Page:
Congo Republic has officially commissioned a $109m hydroelectric dam constructed by Chinese firm Gezhouba Group. The move is aimed at enhancing the oil, agriculture and forestry sectors in the country.
The 19.9 MW dam in the northern town of Liouesso, according to the government, brings Congo’s hydroelectric production to 213 MW, nearly half of total national power output. The country produced just 89 MW in 2000.
Although the government is yet to find buyers for three-quarters of the dam’s output, President Denis Sassou Nguesso expressed optimism in the Liouesso dam giving great productive capacity to the businesses installed in the region.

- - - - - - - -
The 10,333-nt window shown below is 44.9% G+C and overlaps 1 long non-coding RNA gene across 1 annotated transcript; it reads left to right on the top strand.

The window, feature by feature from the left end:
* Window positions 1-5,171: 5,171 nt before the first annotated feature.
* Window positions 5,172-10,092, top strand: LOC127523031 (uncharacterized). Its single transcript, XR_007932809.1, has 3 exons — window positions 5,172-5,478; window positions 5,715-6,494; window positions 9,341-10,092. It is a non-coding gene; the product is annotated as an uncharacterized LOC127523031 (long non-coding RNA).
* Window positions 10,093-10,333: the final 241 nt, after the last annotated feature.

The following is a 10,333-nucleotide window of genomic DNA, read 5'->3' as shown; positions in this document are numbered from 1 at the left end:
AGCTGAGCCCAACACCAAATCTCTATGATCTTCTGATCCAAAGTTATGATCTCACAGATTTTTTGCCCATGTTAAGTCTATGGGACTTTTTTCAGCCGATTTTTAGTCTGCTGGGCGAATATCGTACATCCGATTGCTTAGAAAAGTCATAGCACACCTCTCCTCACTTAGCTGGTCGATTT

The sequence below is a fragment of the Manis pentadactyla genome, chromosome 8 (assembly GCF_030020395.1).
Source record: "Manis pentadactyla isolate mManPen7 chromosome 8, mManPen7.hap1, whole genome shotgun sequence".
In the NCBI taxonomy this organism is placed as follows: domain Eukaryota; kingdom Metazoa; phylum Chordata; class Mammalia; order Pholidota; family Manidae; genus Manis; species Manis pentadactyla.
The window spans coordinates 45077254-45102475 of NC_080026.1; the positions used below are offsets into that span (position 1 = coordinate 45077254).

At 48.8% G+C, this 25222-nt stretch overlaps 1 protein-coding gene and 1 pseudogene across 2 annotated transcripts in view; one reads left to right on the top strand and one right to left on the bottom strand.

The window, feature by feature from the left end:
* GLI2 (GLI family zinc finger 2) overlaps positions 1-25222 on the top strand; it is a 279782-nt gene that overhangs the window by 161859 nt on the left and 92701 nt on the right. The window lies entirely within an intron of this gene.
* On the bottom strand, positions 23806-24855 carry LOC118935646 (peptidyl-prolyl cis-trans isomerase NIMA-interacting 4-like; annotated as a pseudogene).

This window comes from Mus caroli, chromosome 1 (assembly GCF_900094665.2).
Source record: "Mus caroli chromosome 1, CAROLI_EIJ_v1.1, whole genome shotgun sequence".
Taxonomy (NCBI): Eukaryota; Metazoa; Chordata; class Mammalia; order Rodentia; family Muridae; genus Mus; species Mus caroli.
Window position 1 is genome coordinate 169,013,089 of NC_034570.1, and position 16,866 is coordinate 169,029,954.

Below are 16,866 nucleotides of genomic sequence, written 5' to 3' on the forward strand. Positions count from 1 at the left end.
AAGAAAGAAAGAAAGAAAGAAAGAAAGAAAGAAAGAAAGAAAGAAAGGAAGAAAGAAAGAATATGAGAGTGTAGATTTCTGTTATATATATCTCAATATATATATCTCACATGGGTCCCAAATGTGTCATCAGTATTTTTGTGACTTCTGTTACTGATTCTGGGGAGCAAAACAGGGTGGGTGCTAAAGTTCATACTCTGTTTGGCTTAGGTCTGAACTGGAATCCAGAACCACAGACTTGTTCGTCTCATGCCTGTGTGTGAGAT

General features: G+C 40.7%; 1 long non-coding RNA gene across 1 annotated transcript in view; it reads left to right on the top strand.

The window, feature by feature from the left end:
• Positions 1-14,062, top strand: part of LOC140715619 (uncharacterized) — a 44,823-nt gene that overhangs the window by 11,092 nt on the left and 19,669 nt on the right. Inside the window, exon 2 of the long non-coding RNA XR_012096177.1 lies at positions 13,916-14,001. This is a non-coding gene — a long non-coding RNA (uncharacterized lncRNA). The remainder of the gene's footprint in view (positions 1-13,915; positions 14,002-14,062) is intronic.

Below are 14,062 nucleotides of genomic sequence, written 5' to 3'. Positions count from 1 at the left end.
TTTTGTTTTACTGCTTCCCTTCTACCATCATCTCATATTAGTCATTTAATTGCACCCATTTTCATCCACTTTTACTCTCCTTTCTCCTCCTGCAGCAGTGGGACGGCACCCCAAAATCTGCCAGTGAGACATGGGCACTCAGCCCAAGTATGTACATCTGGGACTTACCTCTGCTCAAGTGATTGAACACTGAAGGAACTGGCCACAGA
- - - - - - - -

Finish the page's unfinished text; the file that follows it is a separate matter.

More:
Oil accounts for around 65% of GDP in the central African nation, Africa’s fourth-largest crude producer, but it is aiming to diversify its economy by increasing investments in infrastructure as well as in the mining and forestry sectors.
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The electricity produced is to serve households of the Ouesso city with around 4,500 inhabitants as well as its suburbs among Mkokéko. The project is strategically placed for the oil-producing country which aims to boost agriculture and forestry sectors.
The project is intended to both increase and diversify Congo’s power supply, which has risen steadily from a cumulative 90 MW in 2000 to 214 MW with Liousseo’s completion, according to government data.
The tender for the project was originally awarded for construction to South Africa’s Clackson Power Co. in October 2006, at which time the plant was scheduled for completion in 2014.